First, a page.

|Jorge Jesus's Benfica present Trabzonspor with a difficult Champions League test [GALLO/GETTY]
Declaring themselves "100 percent" innocent in a widespread Turkish match-fixing scandal, Trabzonspor's tough luck in the Champions League continued on Friday when they drew Portuguese club Benfica in the third qualifying round.
In other pairings, Dynamo Kiev face Rubin Kazan and FC Twente are paired with Romanian club Vaslui.
Twente are preparing to play the opening home leg at neutral Arnhem in the Netherlands on July 26-27 just three weeks after construction works collapsed at their stadium, killing two people.
Danish champion FC Copenhagen, who reached the last-16 knockout round last season, were drawn at home first against Shamrock Rovers of Ireland or Estonia's Flora Tallinn, whose second qualifying round tie will be completed next week.
Trabzonspor finished runner-up in the Turkish league last season, and could yet be awarded the title if allegations are proven that champion Fenerbahce's officials cheated their way to the trophy.
However, the probe isn't being resolved in time to award Trabzonspor direct entry - instead of Fenerbahce - to the lucrative 32-team group stage of the Champions League.
"I am 100 percent sure we don't have anything going on with this (investigation),'' said Trabzonspor director Nevzat Aydin.
"Our fans are telling us that if we did anything wrong we have to be relegated to the second division - we don't have a problem with that.
| Trabzonspor fans will hope their team is cleared of all wrong doing and awarded the title [GALLO/GETTY]
"But what is true is that Fenerbahce's president, vice president and accountant are in jail,'' Aydin said.
Six Trabzonspor officials have been questioned by police since the scandal emerged last week.
Champions League organiser UEFA and Turkey's football federation this week cleared both clubs to enter the competition because the investigation is ongoing.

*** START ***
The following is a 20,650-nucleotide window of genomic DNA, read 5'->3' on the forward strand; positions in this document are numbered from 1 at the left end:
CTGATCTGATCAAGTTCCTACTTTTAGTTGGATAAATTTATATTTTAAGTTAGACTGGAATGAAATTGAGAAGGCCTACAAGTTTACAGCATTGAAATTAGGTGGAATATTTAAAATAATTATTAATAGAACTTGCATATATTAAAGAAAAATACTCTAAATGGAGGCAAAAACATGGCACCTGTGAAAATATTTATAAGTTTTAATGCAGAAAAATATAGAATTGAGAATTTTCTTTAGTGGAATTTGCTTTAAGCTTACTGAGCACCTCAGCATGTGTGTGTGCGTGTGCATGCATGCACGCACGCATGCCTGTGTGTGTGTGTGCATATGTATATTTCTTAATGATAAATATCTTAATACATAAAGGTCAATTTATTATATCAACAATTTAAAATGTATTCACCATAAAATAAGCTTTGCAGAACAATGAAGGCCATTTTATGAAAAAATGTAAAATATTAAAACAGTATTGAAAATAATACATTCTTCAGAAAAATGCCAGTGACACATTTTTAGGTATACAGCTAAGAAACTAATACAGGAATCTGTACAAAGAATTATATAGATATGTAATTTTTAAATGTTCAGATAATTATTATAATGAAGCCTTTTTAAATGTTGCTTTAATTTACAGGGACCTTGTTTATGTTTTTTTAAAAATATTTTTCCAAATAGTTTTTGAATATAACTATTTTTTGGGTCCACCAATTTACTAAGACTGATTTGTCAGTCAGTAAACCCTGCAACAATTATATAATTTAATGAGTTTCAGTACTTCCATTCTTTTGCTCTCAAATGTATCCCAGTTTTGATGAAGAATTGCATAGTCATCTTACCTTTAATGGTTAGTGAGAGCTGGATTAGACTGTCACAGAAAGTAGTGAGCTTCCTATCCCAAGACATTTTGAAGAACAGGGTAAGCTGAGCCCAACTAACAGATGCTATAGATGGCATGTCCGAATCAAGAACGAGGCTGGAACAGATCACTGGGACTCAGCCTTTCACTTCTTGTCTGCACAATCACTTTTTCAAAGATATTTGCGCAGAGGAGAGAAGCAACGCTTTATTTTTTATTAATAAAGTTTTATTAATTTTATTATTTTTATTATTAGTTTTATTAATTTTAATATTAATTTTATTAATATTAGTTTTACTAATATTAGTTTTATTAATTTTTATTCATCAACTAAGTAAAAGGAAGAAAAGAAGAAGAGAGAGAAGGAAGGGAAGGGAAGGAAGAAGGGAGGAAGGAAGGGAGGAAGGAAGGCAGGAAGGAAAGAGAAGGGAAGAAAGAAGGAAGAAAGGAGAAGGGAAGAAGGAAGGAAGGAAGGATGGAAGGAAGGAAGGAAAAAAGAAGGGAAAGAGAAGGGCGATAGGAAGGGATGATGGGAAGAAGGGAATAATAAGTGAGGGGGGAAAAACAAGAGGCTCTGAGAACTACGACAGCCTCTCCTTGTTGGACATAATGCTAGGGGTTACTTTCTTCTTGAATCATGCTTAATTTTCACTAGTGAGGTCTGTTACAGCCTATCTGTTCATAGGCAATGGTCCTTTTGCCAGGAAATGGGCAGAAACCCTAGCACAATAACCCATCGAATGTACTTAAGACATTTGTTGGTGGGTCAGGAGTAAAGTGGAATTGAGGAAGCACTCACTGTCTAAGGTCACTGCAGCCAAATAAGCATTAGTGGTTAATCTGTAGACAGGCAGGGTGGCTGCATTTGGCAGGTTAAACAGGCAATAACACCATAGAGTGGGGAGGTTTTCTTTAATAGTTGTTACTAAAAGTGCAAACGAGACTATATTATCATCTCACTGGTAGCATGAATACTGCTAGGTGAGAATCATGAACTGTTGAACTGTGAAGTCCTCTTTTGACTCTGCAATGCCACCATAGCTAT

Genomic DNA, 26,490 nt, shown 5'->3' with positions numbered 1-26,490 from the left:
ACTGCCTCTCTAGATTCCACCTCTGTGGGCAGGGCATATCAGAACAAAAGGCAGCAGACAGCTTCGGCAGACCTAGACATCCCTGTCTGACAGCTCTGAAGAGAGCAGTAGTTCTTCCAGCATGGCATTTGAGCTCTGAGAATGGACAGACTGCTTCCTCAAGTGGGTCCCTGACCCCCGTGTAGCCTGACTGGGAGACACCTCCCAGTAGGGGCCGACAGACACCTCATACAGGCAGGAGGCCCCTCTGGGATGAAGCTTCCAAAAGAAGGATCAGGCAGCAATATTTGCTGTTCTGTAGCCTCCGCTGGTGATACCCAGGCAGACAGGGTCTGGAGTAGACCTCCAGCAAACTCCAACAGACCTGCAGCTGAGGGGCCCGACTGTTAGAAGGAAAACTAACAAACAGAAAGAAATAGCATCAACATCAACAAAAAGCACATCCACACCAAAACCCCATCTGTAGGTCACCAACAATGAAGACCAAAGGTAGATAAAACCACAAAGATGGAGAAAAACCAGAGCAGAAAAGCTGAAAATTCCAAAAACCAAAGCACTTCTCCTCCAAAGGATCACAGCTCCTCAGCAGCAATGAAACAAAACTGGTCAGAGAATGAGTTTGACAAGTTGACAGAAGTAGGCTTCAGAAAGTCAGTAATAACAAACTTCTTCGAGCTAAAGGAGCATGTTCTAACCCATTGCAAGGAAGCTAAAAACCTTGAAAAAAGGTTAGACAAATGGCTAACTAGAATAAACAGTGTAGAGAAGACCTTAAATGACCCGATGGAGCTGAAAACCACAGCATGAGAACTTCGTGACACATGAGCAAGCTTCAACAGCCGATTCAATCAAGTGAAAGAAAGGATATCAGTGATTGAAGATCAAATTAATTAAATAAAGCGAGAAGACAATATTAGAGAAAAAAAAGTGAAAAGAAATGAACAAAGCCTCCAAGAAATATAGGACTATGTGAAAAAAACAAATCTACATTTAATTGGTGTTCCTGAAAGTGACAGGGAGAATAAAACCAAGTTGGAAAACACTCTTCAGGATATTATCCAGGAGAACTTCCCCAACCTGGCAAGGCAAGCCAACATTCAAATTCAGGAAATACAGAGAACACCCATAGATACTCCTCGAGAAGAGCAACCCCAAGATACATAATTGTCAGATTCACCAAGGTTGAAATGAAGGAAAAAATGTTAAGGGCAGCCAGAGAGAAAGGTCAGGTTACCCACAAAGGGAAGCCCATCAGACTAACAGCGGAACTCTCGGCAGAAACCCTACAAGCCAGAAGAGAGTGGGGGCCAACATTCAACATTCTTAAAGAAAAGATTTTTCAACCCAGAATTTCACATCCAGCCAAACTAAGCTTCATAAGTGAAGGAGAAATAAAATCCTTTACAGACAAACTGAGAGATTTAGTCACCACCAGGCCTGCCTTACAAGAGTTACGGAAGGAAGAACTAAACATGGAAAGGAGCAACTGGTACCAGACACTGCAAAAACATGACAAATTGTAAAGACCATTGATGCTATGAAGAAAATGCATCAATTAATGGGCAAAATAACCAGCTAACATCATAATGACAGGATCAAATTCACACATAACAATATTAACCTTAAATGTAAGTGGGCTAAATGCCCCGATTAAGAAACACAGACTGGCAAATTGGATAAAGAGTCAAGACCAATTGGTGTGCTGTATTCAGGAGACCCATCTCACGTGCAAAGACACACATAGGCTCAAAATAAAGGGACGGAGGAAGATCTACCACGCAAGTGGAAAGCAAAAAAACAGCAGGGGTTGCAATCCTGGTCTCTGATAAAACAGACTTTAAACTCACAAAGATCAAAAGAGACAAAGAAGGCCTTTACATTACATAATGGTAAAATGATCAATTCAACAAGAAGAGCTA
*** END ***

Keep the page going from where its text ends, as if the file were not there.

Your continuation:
Fenerbahce is set to earn at least $21 million prize money for taking part.
UEFA has warned that it can kick clubs out of a competition and wipe their results from the record books if corruption is proven.
The rules also prevent a team being upgraded once it has played a match - leaving Trabzonspor to fight through two rounds just to reach the glamorous group stage.
"Maybe that is the most difficult situation because we are losing money and losing reputation, but there is nothing we can do now,'' Aydin said.
"It's a chaotic situation. We have to rebuild trust in Turkish football.''
Scandals sweep Europe
Trabzonspor begins that task with a first-leg match away to two-time European champion Benfica on July 26 or 27. The return in Turkey is scheduled Aug. 2 or 3.
"Of course, it was not our first choice,'' Aydin said, of last season's Europa League semi-finalist.
"We would not be their choice either. Both teams like to play football."
Turkey is among several countries dealing with domestic match-fixing scandals that have also rocked football in Italy, Finland, Greece and Israel.
UEFA's top administrator called for European clubs to obey the rules "in these difficult times of rumour and counter-rumour.''
"It is more important than ever to show respect,'' UEFA general secretary Gianni Infantino said before conducting the draw.
"We will not hesitate to come down hard on any individual, or individuals, or clubs or officials that are proven to be involved in such illegal activities."